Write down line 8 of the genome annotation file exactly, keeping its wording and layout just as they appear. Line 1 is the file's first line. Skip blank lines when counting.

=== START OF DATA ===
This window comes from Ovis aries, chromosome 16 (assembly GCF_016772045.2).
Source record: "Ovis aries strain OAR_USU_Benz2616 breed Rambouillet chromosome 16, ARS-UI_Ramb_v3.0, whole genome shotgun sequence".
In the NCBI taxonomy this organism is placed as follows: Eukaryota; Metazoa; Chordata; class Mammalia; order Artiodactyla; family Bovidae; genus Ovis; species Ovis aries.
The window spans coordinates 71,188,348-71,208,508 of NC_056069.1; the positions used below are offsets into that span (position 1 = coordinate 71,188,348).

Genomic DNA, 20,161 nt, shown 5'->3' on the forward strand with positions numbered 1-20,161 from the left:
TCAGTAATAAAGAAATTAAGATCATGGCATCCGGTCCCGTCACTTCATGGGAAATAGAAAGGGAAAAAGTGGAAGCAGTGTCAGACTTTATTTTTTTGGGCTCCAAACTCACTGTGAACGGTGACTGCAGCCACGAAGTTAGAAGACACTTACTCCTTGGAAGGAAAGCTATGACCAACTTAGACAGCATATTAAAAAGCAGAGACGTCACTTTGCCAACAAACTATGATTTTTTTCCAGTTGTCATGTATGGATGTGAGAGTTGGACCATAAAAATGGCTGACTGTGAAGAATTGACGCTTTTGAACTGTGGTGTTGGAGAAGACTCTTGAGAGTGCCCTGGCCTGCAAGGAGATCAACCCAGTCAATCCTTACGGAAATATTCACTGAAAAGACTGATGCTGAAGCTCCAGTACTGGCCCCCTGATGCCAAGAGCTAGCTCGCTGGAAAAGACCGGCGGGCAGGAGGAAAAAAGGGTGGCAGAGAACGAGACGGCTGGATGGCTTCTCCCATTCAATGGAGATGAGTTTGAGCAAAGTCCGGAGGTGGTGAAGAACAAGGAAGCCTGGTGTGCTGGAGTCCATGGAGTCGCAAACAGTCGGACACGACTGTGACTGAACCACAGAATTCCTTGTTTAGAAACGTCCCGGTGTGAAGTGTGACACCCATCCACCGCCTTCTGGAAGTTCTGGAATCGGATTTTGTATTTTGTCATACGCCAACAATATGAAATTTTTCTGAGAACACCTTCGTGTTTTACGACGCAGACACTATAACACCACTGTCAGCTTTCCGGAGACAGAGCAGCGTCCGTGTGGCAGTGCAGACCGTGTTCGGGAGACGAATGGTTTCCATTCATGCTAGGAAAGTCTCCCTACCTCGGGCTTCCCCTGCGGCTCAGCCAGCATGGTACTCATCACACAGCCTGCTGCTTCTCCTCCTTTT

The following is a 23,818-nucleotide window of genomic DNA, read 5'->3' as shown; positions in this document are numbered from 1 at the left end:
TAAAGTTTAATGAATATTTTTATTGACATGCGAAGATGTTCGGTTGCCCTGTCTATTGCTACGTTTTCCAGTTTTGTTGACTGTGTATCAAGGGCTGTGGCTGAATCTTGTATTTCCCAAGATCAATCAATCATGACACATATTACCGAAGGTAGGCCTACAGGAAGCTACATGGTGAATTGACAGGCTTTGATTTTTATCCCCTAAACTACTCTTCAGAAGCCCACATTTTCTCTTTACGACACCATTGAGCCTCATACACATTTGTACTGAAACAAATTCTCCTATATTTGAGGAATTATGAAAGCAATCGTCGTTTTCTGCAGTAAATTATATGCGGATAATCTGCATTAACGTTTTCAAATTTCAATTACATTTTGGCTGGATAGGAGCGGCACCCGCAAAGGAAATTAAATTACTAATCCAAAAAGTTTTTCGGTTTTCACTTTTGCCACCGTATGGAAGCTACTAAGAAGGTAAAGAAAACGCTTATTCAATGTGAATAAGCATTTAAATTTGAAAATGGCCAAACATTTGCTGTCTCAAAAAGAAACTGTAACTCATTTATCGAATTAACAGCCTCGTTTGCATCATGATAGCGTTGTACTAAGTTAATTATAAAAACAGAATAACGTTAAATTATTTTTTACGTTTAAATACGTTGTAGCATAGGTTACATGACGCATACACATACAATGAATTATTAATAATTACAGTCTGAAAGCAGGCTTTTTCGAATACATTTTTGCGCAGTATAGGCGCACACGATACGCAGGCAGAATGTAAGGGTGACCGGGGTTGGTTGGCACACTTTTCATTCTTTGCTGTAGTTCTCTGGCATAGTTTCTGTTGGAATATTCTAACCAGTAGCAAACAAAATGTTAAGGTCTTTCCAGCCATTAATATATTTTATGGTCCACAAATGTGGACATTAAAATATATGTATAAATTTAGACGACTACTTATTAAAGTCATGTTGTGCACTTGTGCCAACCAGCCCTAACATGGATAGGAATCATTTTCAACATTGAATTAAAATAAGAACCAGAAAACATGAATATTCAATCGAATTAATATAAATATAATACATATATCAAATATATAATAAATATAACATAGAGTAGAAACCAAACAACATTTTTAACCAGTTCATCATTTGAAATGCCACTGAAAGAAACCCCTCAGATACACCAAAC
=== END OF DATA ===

TAAAGTTTAATGAATATTTTTATTGACATGCGAAGATGTTCGGTTGCCCTGTCTATTGCTACGTTTTCCAGTTTTGTTGACTGTGTATCAAGGGCTGTGGCTGAATCTTGTATTTCCCAAGATCAATCAATCATGACACATATTACCGAAGGTAGGCCTACAGGAAGCTACATGGTGAATTGACAGGCTTTGATTTTTATCCCCTAAACTACTCTTCAGAAGCCCACATTTTCTCTTTACGACACCATTGAGCCTCATACACATTTGTACTGAAACAAATTCTCCTATATTTGAGGAATTATGAAAGCAATCGTCGTTTTCTGCAGTAAATTATATGCGGATAATCTGCATTAACGTTTTCAAATTTCAATTACATTTTGGCTGGATAGGAGCGGCACCCGCAAAGGAAATTAAATTACTAATCCAAAAAGTTTTTCGGTTTTCACTTTTGCCACCGTATGGAAGCTACTAAGAAGGTAAAGAAAACGCTTATTCAATGTGAATAAGCATTTAAATTTGAAAATGGCCAAACATTTGCTGTCTCAAAAAGAAACTGTAACTCATTTATCGAATTAACAGCCTCGTTTGCATCATGATAGCGTTGTACTAAGTTAATTATAAAAACAGAATAACGTTAAATTATTTTTTACGTTTAAATACGTTGTAGCATAGGTTACATGACGCATACACATACAATGAATTATTAATAATTACAGTCTGAAAGCAGGCTTTTTCGAATACATTTTTGCGCAGTATAGGCGCACACGATACGCAGGCAGAATGTAAGGGTGACCGGGGTTGGTTGGCACACTTTTCATTCTTTGCTGTAGTTCTCTGGCATAGTTTCTGTTGGAATATTCTAACCAGTAGCAAACAAAATGTTAAGGTCTTTCCAGCCATTAATATATTTTATGGTCCACAAATGTGGACATTAAAATATATGTATAAATTTAGACGACTACTTATTAAAGTCATGTTGTGCACTTGTGCCAACCAGCCCTAACATGGATAGGAATCATTTTCAACATTGAATTAAAATAAGAACCAGAAAACATGAATATTCAATCGAATTAATATAAATATAATACATATATCAAATATATAATAAATATAACATAGAGTAGAAACCAAACAACATTTTTAACCAGTTCATCATTTGAAATGCCACTGAAAGAAACCCCTCAGATACACCAAAC